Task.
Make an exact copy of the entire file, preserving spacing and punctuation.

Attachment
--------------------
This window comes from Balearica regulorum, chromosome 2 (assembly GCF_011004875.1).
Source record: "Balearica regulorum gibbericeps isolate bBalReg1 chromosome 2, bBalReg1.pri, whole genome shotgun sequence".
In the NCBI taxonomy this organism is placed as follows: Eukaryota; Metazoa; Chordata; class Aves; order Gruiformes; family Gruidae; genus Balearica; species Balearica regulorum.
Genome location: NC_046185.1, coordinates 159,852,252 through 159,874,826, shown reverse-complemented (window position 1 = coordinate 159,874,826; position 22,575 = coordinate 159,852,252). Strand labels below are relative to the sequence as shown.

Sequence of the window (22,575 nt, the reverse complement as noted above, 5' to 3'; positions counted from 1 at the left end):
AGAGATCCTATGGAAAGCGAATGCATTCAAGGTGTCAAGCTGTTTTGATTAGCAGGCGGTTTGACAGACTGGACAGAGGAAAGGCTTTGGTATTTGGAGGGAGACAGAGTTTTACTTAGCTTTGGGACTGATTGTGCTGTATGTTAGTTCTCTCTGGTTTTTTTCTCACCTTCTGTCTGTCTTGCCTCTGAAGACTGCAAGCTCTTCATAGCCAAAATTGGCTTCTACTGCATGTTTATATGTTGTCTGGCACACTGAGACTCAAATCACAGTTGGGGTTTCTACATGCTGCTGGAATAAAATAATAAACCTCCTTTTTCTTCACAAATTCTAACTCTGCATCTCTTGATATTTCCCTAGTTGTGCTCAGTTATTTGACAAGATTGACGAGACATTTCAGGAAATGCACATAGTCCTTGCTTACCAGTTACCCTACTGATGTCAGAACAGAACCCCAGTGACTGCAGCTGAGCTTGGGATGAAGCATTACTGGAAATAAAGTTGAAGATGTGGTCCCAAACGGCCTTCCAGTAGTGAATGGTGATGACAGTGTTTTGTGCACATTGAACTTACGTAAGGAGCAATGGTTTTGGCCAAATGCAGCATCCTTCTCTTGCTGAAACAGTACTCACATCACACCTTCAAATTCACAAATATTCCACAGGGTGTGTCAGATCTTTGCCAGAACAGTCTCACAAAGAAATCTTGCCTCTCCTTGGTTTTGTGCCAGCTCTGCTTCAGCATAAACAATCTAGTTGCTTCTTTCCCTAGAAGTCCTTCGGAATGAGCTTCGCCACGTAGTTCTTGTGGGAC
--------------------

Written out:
This window comes from Balearica regulorum, chromosome 2 (assembly GCF_011004875.1).
Source record: "Balearica regulorum gibbericeps isolate bBalReg1 chromosome 2, bBalReg1.pri, whole genome shotgun sequence".
In the NCBI taxonomy this organism is placed as follows: Eukaryota; Metazoa; Chordata; class Aves; order Gruiformes; family Gruidae; genus Balearica; species Balearica regulorum.
Genome location: NC_046185.1, coordinates 159,852,252 through 159,874,826, shown reverse-complemented (window position 1 = coordinate 159,874,826; position 22,575 = coordinate 159,852,252). Strand labels below are relative to the sequence as shown.

Sequence of the window (22,575 nt, the reverse complement as noted above, 5' to 3'; positions counted from 1 at the left end):
AGAGATCCTATGGAAAGCGAATGCATTCAAGGTGTCAAGCTGTTTTGATTAGCAGGCGGTTTGACAGACTGGACAGAGGAAAGGCTTTGGTATTTGGAGGGAGACAGAGTTTTACTTAGCTTTGGGACTGATTGTGCTGTATGTTAGTTCTCTCTGGTTTTTTTCTCACCTTCTGTCTGTCTTGCCTCTGAAGACTGCAAGCTCTTCATAGCCAAAATTGGCTTCTACTGCATGTTTATATGTTGTCTGGCACACTGAGACTCAAATCACAGTTGGGGTTTCTACATGCTGCTGGAATAAAATAATAAACCTCCTTTTTCTTCACAAATTCTAACTCTGCATCTCTTGATATTTCCCTAGTTGTGCTCAGTTATTTGACAAGATTGACGAGACATTTCAGGAAATGCACATAGTCCTTGCTTACCAGTTACCCTACTGATGTCAGAACAGAACCCCAGTGACTGCAGCTGAGCTTGGGATGAAGCATTACTGGAAATAAAGTTGAAGATGTGGTCCCAAACGGCCTTCCAGTAGTGAATGGTGATGACAGTGTTTTGTGCACATTGAACTTACGTAAGGAGCAATGGTTTTGGCCAAATGCAGCATCCTTCTCTTGCTGAAACAGTACTCACATCACACCTTCAAATTCACAAATATTCCACAGGGTGTGTCAGATCTTTGCCAGAACAGTCTCACAAAGAAATCTTGCCTCTCCTTGGTTTTGTGCCAGCTCTGCTTCAGCATAAACAATCTAGTTGCTTCTTTCCCTAGAAGTCCTTCGGAATGAGCTTCGCCACGTAGTTCTTGTGGGAC